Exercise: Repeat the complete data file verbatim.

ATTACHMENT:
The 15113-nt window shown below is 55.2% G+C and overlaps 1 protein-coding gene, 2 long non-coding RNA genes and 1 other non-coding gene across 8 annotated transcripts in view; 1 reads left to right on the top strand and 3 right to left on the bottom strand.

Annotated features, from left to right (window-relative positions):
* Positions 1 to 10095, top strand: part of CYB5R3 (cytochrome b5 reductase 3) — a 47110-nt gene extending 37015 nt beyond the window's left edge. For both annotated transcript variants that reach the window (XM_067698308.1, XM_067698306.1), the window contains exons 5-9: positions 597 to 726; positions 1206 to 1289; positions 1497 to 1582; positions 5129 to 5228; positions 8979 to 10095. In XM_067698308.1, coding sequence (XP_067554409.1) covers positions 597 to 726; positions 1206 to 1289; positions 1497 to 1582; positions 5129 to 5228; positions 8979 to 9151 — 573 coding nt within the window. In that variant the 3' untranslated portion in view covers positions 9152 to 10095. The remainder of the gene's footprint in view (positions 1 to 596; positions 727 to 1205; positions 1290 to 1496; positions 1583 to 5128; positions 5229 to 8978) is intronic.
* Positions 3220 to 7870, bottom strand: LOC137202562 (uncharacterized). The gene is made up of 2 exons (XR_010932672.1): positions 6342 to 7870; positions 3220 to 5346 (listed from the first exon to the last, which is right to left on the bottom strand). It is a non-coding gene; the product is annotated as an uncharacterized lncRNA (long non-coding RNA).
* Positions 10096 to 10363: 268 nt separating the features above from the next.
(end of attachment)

The 15113-nt window shown below is 55.2% G+C and overlaps 1 protein-coding gene, 2 long non-coding RNA genes and 1 other non-coding gene across 8 annotated transcripts in view; 1 reads left to right on the top strand and 3 right to left on the bottom strand.

Annotated features, from left to right (window-relative positions):
* Positions 1 to 10095, top strand: part of CYB5R3 (cytochrome b5 reductase 3) — a 47110-nt gene extending 37015 nt beyond the window's left edge. For both annotated transcript variants that reach the window (XM_067698308.1, XM_067698306.1), the window contains exons 5-9: positions 597 to 726; positions 1206 to 1289; positions 1497 to 1582; positions 5129 to 5228; positions 8979 to 10095. In XM_067698308.1, coding sequence (XP_067554409.1) covers positions 597 to 726; positions 1206 to 1289; positions 1497 to 1582; positions 5129 to 5228; positions 8979 to 9151 — 573 coding nt within the window. In that variant the 3' untranslated portion in view covers positions 9152 to 10095. The remainder of the gene's footprint in view (positions 1 to 596; positions 727 to 1205; positions 1290 to 1496; positions 1583 to 5128; positions 5229 to 8978) is intronic.
* Positions 3220 to 7870, bottom strand: LOC137202562 (uncharacterized). The gene is made up of 2 exons (XR_010932672.1): positions 6342 to 7870; positions 3220 to 5346 (listed from the first exon to the last, which is right to left on the bottom strand). It is a non-coding gene; the product is annotated as an uncharacterized lncRNA (long non-coding RNA).
* Positions 10096 to 10363: 268 nt separating the features above from the next.